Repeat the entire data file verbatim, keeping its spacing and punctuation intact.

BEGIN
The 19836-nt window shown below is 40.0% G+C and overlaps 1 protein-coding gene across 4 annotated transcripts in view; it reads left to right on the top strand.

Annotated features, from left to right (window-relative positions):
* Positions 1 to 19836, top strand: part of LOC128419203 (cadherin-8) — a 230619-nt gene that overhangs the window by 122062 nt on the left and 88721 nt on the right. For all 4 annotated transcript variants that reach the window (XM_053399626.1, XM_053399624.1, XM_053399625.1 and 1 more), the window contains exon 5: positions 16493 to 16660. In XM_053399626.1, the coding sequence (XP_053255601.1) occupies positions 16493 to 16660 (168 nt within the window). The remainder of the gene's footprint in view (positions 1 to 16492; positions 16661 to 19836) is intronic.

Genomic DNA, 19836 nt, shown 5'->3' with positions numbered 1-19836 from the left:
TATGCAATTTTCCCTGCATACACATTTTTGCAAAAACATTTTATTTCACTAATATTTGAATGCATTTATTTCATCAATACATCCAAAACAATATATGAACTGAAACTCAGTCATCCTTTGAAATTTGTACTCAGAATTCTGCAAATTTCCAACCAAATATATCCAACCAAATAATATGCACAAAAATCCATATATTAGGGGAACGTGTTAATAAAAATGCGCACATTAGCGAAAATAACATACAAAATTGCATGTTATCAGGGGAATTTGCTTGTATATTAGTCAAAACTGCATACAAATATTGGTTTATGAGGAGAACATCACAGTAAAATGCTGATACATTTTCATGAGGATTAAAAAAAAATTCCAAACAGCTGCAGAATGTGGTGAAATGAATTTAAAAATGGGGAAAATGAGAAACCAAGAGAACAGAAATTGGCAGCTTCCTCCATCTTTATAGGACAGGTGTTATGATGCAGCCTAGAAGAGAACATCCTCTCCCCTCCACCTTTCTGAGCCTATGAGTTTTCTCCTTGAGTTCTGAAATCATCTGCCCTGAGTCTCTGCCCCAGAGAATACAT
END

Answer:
The 19836-nt window shown below is 40.0% G+C and overlaps 1 protein-coding gene across 4 annotated transcripts in view; it reads left to right on the top strand.

Annotated features, from left to right (window-relative positions):
* Positions 1 to 19836, top strand: part of LOC128419203 (cadherin-8) — a 230619-nt gene that overhangs the window by 122062 nt on the left and 88721 nt on the right. For all 4 annotated transcript variants that reach the window (XM_053399626.1, XM_053399624.1, XM_053399625.1 and 1 more), the window contains exon 5: positions 16493 to 16660. In XM_053399626.1, the coding sequence (XP_053255601.1) occupies positions 16493 to 16660 (168 nt within the window). The remainder of the gene's footprint in view (positions 1 to 16492; positions 16661 to 19836) is intronic.

Genomic DNA, 19836 nt, shown 5'->3' with positions numbered 1-19836 from the left:
TATGCAATTTTCCCTGCATACACATTTTTGCAAAAACATTTTATTTCACTAATATTTGAATGCATTTATTTCATCAATACATCCAAAACAATATATGAACTGAAACTCAGTCATCCTTTGAAATTTGTACTCAGAATTCTGCAAATTTCCAACCAAATATATCCAACCAAATAATATGCACAAAAATCCATATATTAGGGGAACGTGTTAATAAAAATGCGCACATTAGCGAAAATAACATACAAAATTGCATGTTATCAGGGGAATTTGCTTGTATATTAGTCAAAACTGCATACAAATATTGGTTTATGAGGAGAACATCACAGTAAAATGCTGATACATTTTCATGAGGATTAAAAAAAAATTCCAAACAGCTGCAGAATGTGGTGAAATGAATTTAAAAATGGGGAAAATGAGAAACCAAGAGAACAGAAATTGGCAGCTTCCTCCATCTTTATAGGACAGGTGTTATGATGCAGCCTAGAAGAGAACATCCTCTCCCCTCCACCTTTCTGAGCCTATGAGTTTTCTCCTTGAGTTCTGAAATCATCTGCCCTGAGTCTCTGCCCCAGAGAATACAT